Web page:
Quitting Smoking

Quitting Smoking – Factors to Consider

Whether you’re thinking about quitting smoking for the first time or you’re trying to stop after a long and successful habit, there are several different factors you should consider. You’ll need to know about cravings, prescription medications, short-term effects, and withdrawal symptoms.


During the early days of quitting smoking, you might experience cravings. These cravings are your body’s reaction to the withdrawal symptoms caused by nicotine. It can be hard to fight them, but there are things you can do to keep them at bay.

First, try to avoid cigarettes during the morning. Your body will be more stable when you don’t have a cigarette to fight off. Second, make sure you change your surroundings.

Also, take a deep breath. Count to five while breathing in and out. This will help your body to get rid of the toxins from smoking.

In addition, you should try to stay active. Exercise is a great way to combat stress and reduce your cravings. It will also improve the health of your smoking-damaged lungs.

You should also try to get enough sleep. This will improve your mood and give your body a chance to rejuvenate.

Try to eat healthy, nutritious foods. You should cut back on high-fat and processed foods. You should also try to avoid alcohol.

You should also try to do something interesting each day. It can be as simple as doing a crossword puzzle or playing a game on your phone. You can even ask for a shoulder massage if you have time.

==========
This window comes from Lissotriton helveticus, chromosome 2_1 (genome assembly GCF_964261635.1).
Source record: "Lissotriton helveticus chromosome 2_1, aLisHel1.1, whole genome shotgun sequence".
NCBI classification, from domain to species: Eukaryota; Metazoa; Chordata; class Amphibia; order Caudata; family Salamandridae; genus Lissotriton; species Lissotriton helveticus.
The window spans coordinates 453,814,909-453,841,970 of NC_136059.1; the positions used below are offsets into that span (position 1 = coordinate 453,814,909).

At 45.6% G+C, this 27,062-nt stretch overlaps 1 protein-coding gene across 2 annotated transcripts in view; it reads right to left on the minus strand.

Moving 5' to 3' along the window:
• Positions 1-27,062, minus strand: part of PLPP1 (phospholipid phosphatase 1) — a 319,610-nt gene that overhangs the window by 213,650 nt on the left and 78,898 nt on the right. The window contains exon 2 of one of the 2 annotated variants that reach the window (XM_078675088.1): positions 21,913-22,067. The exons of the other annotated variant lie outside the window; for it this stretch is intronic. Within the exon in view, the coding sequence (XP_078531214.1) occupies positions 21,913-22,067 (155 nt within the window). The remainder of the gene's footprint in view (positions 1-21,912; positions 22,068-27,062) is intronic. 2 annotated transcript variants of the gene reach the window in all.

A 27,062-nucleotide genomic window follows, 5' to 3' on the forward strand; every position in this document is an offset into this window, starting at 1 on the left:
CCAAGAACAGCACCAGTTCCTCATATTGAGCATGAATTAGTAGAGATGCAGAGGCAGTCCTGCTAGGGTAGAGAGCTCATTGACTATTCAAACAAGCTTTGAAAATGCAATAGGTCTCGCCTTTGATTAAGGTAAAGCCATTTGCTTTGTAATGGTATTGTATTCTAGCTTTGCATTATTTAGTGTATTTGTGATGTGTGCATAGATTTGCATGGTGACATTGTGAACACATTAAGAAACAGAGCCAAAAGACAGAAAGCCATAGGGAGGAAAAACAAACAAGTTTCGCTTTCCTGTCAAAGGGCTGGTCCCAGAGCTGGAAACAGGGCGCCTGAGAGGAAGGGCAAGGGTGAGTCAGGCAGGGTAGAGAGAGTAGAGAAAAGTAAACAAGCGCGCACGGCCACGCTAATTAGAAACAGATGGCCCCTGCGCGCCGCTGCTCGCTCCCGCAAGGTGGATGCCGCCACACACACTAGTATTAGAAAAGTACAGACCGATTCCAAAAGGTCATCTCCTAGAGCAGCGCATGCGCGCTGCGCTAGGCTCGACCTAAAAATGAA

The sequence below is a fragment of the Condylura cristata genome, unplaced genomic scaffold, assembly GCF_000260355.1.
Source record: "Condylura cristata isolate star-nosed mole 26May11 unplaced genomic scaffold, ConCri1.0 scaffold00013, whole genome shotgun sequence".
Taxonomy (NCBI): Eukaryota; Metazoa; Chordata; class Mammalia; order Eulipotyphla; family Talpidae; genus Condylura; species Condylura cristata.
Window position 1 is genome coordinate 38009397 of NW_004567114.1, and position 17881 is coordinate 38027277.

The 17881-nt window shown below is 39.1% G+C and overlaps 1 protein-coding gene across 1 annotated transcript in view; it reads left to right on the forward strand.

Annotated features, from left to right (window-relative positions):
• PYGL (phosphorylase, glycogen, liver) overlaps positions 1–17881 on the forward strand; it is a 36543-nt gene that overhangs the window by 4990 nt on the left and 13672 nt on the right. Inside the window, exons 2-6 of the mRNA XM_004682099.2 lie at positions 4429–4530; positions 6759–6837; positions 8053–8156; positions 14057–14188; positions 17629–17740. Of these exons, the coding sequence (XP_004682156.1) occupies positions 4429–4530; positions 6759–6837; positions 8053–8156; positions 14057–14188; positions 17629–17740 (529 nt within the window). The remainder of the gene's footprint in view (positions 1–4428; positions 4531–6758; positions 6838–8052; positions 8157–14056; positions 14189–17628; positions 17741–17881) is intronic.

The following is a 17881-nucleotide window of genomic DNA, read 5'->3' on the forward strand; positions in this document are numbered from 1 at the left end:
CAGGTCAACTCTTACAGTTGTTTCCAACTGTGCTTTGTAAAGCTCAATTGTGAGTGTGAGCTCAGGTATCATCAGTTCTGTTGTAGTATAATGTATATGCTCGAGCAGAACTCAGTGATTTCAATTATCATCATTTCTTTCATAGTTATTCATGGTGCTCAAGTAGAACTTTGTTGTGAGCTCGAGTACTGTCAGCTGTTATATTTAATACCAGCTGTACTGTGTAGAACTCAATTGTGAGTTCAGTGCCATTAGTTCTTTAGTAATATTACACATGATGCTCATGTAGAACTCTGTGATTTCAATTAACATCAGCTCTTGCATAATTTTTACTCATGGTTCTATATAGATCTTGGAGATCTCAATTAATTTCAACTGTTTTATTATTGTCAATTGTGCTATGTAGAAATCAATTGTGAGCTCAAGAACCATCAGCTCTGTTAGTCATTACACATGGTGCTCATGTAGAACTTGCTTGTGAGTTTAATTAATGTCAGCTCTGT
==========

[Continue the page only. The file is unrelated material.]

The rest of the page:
Another thing to do is to find something to replace the cigarette. You can chew gum or hard candy. Or you can try a new drink. The American Heart Association recommends that you choose something a little bit different than what you’ve been drinking.

If you’re having trouble with your cravings, you may want to consider a quit-smoking medicine. Some people use stop-smoking pills, nicotine replacement therapy, or both. You can also try natural remedies.

While you’re experimenting with different methods of quitting smoking, you might also consider trying meditation. This will help you to get your mind off of your cigarette and onto other things. It will also help you to feel more confident without a cigarette.

While you’re at it, you might want to try the THRIVE lozenges. These chewable gums contain ingredients that help you to resist your urge to smoke.

Withdrawal symptoms

During nicotine withdrawal, you will experience a number of symptoms. These include physical, psychological, and emotional changes. Some of these are more common than others. The good news is that these symptoms will eventually go away. The worst of the symptoms will probably occur during the first week, though they will disappear over time.

While these symptoms are not medically diagnosed, they are often referred to as “smoker’s flu”. They are a natural side effect of quitting. They will start to fade after two weeks and may not even be noticeable for another week.

The best way to fight off these effects is to prepare yourself. You can do this by getting plenty of sleep, drinking water, and taking a warm bath. You might also want to avoid caffeine and spicy foods.